GE Capital Corp., the largest single shareholder of SES Global, is reducing its ownership in the satellite-fleet operator and has opened discussions with SES Global management on the sale of its entire stake in the company, Luxembourg-based SES Global announced.

SES Global also announced that it is increasing its current capital expenditures by $210 million between 2006 and 2008 to pay for the Ciel-2 satellite the company recently ordered on behalf of Ciel Satellite LP of Canada. SES Global owns 49 percent of Ciel and has received a $100 million down payment from the Ottawa-based start-up company for work on the Ciel-2 spacecraft.

Ciel plans to offer television services to Canadian customers, with U.S. direct-broadcast satellite company EchoStar Communications Corp. agreeing to purchase whatever capacity on Ciel-2 is remaining.

SES Global also disclosed that it has a 69-percent ownership stake in Mexican start-up operator QuetzSat, which has business plans identical to Ciel’s, including the EchoStar connection, but through a Mexican orbital slot. QuetzSat has not yet ordered its satellite.

The gradual exit of GE Capital from SES Global’s ownership comes five years after GE Capital sold GE Americom, a satellite-fleet operator based in Princeton, N.J., to SES of Luxembourg. It was the first major consolidation move among the fixed satellite services operators, with the added feature of being a trans-Atlantic deal that transformed then SES Astra into the world’s largest commercial satellite-fleet operator.

The financial-services arm of General Electric has given notice that it will sell an initial tranche of 35 million Class C SES Global shares. SES Global will immediately purchase 7 million of these shares, and also will purchase 3.5 million shares now held by the Luxembourg government and Luxembourg banks so as to maintain the current weighting of the company’s different classes of shares.

Once the sale is complete, SES’s public float — the amount of the company’s stock available for public trading — will increase to 53 percent from 47 percent now.

GE Capital’s ownership will drop from 24 percent to 19 percent, and its voting rights in the company will be reduced to 15 percent from today’s 19 percent.

In a March 21 statement that, because of stock-market regulations, was not distributed in the United States, Canada or Japan, SES Global said it had begun talks with GE Capital on an orderly disposal of part or all of its remaining SES Global stock.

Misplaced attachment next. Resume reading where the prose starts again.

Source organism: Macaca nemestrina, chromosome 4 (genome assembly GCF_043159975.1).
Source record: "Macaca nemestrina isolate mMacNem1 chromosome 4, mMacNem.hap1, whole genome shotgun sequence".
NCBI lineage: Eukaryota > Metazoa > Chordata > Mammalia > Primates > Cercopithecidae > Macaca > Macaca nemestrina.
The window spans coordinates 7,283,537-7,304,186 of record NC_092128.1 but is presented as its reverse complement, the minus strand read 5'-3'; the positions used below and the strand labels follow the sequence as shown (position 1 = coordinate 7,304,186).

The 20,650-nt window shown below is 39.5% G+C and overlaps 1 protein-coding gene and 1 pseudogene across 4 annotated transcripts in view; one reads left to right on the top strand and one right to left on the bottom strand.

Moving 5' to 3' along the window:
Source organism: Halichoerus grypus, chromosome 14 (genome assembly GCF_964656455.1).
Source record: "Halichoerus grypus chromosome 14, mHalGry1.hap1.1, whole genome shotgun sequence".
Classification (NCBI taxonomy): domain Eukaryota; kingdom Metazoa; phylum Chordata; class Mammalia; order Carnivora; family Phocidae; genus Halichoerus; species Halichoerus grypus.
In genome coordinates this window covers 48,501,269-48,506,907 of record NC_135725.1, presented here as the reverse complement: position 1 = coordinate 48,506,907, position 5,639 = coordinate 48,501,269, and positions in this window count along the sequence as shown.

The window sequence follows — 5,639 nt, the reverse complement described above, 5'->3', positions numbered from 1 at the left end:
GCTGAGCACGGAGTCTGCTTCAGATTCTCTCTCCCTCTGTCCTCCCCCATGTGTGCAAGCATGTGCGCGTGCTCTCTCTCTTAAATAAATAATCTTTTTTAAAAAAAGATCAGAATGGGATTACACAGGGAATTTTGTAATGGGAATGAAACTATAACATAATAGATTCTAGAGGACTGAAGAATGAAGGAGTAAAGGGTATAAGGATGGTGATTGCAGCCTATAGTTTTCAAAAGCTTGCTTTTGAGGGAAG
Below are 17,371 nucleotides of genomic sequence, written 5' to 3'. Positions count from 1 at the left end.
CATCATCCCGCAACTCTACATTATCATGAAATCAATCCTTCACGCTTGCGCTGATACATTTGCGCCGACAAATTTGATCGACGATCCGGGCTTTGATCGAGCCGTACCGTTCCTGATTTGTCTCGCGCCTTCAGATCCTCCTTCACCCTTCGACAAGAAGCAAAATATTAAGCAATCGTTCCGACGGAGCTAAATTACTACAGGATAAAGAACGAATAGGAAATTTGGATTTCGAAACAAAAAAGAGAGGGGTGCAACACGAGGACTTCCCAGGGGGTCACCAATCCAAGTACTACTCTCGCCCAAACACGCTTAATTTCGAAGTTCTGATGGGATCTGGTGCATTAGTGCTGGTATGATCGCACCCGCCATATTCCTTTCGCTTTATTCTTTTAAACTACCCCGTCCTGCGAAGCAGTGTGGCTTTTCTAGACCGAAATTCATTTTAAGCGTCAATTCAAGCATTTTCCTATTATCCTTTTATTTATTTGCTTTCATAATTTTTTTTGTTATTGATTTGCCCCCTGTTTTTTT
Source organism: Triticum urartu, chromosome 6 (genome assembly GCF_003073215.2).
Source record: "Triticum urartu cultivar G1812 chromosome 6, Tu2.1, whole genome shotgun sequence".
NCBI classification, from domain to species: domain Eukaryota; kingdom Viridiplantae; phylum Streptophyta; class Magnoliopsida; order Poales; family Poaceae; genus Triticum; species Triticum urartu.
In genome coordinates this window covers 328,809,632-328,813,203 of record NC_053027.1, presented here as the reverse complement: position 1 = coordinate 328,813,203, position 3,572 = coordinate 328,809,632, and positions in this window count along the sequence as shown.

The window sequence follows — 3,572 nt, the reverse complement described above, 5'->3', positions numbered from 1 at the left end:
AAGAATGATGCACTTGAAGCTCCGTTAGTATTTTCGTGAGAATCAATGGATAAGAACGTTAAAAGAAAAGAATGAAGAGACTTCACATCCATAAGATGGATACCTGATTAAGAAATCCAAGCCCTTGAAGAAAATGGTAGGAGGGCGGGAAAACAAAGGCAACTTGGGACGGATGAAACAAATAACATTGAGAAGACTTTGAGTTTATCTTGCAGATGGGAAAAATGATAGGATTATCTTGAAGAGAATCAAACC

“GE Capital is currently contemplating a variety of possible transactions relating to the disposition of all or part of its remaining shareholding in SES Global,” according to the SES statement. “Such transactions may involve SES Global and preliminary discussions are taking place between SES Global and GE Capital.”

Traded on the Paris-based Euronext stock exchange, SES Global’s stock has been under pressure since the Feb. 20 presentation of its 2005 financial results. SES Global managers told investors that its 2006 pretax profit margin will be reduced because of the delay in the launch of two satellites.

Margins also will be reduced because the company’s other business divisions are increasing as a percentage of SES Global’s total portfolio.

These businesses have lower margins than SES Global’s core business of leasing satellite capacity.

The announcement of the GE Capital decision also weighed on SES Global’s stock.

GE Capital is considered an “insider” among SES Global’s owners, and it has a seat on the board of directors. As such, GE Capital would have been unable to sell its shares before SES Global’s announcement of its 2005 financial results if it had decided to make the move before closing its first-quarter financial accounts.

SES spokesman Jean-Paul Hoffmann said GE Capital “has always been clear that it is not in this to be a minority shareholder. What we are doing now with GE is analyzing how to manage this transition in a way that is the least disruptive to our shareholders.”